Wilson E.N.V. gearbox as pulled to pieces and put together again, (A job I do not wish ever to have to repeat 1) The brakes were relined ; incidentally, these brakes were the finest of their kind I have ever seen on a small sports car, with Elektron 15 heavily ribbed drums and having cast-iron hardened steel liners.
The coachwork was the next step ; it was all completely re-cellulosed the original colour scheme (black with Dublin green wings), the dashboard was french polished, all the plated parts were replated and new hinge pins fitted to each door. Finally, a new hood and tonneau cover were fitted. The leather upholstery did not need any attention whatsoever. The whole car was then reassembled, taxed, insured and put on the road. I expected to find that the original back-axle ratio of 5.78 to 1 (low, I know, but necessary to allow the 1,087-c.c. engine to deal with the weight of the car—approximately 20 cwt.) would, give reasonably useful acceleration, with a maximum speed in the region of 7276 m.p.h. During the initial running-in period, despite very careful handling, I had a piston ring go after 600 miles had been covered ; this, of course, necessitated the engine coming down again, but the running-in was completed without further mishap. After 2,000 miles had been covered and the engine was beginning to stand up to sustained high revving, trouble reared its head again ! The dynamo, apparently owing to undue vibration, burnt out five armatures in rapid succession ; after the fifth a completely new shaft and armature were fitted and the trouble never recurred.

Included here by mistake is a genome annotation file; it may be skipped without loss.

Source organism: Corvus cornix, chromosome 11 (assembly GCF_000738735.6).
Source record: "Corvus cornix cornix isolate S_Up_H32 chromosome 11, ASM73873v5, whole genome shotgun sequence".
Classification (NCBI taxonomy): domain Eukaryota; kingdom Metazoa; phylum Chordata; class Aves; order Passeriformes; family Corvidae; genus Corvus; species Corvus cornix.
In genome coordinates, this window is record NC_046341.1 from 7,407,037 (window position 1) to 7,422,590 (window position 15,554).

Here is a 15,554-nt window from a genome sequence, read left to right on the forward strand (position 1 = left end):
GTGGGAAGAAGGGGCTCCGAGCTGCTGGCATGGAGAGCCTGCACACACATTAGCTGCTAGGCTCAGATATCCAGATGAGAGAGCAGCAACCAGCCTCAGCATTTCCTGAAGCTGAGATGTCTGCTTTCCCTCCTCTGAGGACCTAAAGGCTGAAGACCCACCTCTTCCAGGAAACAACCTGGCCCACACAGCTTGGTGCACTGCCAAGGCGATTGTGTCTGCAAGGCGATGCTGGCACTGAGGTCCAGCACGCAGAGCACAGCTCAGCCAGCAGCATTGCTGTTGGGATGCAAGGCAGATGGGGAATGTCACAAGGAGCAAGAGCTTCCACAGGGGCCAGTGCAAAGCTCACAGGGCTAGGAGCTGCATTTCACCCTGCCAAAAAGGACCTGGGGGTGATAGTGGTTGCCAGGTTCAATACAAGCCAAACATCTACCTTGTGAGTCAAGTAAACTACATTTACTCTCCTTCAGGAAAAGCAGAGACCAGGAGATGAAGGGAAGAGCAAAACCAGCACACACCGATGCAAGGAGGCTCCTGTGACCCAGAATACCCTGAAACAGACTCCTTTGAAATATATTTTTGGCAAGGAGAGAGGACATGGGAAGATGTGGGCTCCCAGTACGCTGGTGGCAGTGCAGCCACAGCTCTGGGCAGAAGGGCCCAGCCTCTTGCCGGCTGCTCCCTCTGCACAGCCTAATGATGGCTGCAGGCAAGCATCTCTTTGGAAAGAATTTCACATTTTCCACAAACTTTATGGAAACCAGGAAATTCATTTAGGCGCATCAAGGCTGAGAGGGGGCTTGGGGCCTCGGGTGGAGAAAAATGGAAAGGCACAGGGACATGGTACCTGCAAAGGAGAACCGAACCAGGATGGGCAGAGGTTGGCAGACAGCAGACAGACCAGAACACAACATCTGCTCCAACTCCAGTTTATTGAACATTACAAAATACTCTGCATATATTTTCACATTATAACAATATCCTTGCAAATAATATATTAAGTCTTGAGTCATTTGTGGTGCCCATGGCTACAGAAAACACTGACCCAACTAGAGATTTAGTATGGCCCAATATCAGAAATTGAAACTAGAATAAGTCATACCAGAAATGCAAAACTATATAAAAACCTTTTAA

On the road the car was a delight to handle owing to its superb road-holding, steering and braking, but I am afraid that the performance figures are somewhat disappointing. These were the best that I managed to secure :—Timed maximum speed over the flying quarter with Discol petrol, 75.32 m.p.h.; maximum in third gear, 55.02 m.p.h. ; maximum in second gear, 32.00 m.p.h. First gear I considered far too low. The maximum in this gear was approximately 18 m.p.h.
The acceleration was not outstanding either. The following are the best figures I was able to secure, car open, windscreen folded flat and two up in each case :— 0-30 m.p.h., 9 sees.; 0-50, 19i sees. ; 0-60, 26 secs. At 32 m.p.h. in second gear the engine did 6,200 r.p.m. ; at 55 in third, 5,600 r.p.m. ; and at 76 in top, 5,600 r.p.m. ; the latter being the highest ever reached in top gear, although the engine ran quite happily up to over 6,000 in the intermediates. Petrol consumption worked out at approximately 23-25 m.p.g., which I considered was not too bad considering the high r.p.m. of the engine and the fact that there were three carburetters. Oil consumption was in the neighbourhood of 2,000 miles to the gallon. I always considered it a great pity that a larger engine of, say, 2-litres capacity was not developed for this chassis, utilising higher gear ratios. I am sure a really